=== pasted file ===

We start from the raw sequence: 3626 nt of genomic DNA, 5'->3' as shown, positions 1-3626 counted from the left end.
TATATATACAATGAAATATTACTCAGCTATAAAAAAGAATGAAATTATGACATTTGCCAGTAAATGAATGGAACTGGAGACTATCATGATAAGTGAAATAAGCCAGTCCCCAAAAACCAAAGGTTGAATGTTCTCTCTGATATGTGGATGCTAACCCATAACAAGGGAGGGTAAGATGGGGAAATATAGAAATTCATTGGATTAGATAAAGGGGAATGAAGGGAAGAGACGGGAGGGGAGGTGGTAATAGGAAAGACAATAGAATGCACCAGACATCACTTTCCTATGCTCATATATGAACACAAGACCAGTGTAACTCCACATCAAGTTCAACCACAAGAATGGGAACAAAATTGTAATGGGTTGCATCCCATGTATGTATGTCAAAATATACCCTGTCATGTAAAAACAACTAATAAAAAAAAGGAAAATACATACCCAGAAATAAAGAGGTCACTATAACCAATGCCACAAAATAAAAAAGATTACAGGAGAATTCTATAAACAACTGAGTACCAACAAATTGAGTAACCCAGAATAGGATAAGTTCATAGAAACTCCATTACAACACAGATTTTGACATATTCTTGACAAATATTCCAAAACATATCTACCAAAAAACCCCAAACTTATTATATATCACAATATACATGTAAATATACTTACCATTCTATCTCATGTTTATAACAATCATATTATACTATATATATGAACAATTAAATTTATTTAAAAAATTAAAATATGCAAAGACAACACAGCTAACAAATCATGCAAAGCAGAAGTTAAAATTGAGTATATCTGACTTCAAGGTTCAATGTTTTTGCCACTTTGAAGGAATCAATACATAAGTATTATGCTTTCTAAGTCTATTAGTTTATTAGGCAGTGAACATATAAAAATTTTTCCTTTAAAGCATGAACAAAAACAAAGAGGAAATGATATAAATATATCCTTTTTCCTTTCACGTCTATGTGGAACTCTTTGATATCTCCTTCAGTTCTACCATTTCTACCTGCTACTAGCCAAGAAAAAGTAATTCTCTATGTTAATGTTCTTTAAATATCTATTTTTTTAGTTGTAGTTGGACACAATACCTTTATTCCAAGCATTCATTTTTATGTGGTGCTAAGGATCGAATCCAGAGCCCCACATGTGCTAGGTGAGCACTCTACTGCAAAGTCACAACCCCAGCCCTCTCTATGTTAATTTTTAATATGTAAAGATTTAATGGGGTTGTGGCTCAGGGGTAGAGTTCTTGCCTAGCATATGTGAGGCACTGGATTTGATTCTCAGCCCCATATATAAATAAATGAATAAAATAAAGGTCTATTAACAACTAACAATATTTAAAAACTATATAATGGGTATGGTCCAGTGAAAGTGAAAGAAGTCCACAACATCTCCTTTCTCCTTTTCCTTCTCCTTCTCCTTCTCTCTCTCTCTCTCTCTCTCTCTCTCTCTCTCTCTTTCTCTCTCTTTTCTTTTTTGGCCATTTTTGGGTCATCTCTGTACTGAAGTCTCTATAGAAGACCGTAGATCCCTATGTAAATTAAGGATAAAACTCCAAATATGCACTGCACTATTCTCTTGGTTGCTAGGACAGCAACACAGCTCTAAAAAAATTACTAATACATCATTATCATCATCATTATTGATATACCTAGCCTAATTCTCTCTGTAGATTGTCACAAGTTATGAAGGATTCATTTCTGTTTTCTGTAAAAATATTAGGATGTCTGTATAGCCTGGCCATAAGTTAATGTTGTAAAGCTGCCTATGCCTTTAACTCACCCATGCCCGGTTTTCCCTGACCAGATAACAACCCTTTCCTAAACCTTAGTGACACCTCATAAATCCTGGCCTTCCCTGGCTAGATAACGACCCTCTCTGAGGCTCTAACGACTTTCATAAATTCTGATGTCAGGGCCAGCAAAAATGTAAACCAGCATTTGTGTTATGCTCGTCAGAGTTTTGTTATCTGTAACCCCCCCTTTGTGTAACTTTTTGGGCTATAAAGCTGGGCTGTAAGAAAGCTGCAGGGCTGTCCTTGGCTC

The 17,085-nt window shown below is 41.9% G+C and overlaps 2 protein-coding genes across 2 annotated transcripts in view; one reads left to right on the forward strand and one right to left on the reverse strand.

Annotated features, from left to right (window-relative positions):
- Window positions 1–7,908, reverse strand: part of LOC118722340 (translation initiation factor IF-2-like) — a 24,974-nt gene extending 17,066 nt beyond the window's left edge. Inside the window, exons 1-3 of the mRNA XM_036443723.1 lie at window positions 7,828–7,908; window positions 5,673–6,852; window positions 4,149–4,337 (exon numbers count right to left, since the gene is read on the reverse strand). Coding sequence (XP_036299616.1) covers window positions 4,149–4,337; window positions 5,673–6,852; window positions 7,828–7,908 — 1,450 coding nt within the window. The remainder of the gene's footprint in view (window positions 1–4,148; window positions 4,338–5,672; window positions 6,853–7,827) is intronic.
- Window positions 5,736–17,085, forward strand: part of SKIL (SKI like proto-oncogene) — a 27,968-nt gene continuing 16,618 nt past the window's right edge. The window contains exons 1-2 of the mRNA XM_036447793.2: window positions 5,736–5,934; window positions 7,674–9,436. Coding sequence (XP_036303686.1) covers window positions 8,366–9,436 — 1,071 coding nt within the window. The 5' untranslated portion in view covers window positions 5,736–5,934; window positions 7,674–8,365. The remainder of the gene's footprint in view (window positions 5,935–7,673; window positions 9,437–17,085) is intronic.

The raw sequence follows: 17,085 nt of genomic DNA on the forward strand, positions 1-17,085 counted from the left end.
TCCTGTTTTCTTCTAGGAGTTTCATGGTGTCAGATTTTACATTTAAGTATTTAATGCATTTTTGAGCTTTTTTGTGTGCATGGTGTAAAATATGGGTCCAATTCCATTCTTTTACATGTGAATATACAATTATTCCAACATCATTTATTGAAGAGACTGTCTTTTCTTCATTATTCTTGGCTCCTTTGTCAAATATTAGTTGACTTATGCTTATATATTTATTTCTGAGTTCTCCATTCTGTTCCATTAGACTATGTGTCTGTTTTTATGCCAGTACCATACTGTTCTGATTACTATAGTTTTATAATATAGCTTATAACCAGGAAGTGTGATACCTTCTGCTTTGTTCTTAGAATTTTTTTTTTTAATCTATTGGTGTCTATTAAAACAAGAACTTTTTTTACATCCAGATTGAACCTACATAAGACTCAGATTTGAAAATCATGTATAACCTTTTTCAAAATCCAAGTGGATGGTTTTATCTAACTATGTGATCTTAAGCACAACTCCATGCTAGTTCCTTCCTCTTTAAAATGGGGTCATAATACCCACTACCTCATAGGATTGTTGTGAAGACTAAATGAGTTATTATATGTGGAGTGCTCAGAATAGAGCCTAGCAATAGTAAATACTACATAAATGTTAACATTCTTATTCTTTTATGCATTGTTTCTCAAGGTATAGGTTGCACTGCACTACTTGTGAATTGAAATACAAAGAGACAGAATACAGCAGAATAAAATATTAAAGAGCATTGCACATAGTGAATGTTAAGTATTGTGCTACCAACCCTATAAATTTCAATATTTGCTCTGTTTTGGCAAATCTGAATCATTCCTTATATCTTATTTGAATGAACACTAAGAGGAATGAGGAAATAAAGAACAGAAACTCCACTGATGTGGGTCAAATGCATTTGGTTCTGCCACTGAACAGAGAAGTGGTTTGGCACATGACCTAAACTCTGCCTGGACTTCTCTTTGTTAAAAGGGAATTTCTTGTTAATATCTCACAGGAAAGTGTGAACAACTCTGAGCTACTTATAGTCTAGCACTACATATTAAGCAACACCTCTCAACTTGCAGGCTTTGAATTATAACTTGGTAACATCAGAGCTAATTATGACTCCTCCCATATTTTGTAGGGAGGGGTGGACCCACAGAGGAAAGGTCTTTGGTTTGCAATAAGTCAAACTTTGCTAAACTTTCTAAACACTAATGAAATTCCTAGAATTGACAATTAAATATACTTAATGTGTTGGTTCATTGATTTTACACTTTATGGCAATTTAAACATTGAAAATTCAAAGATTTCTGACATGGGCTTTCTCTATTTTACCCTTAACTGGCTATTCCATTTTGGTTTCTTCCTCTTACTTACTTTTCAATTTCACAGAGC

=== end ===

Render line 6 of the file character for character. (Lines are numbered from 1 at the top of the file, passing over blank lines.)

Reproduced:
- Window positions 5,736–17,085, forward strand: part of SKIL (SKI like proto-oncogene) — a 27,968-nt gene continuing 16,618 nt past the window's right edge. The window contains exons 1-2 of the mRNA XM_036447793.2: window positions 5,736–5,934; window positions 7,674–9,436. Coding sequence (XP_036303686.1) covers window positions 8,366–9,436 — 1,071 coding nt within the window. The 5' untranslated portion in view covers window positions 5,736–5,934; window positions 7,674–8,365. The remainder of the gene's footprint in view (window positions 5,935–7,673; window positions 9,437–17,085) is intronic.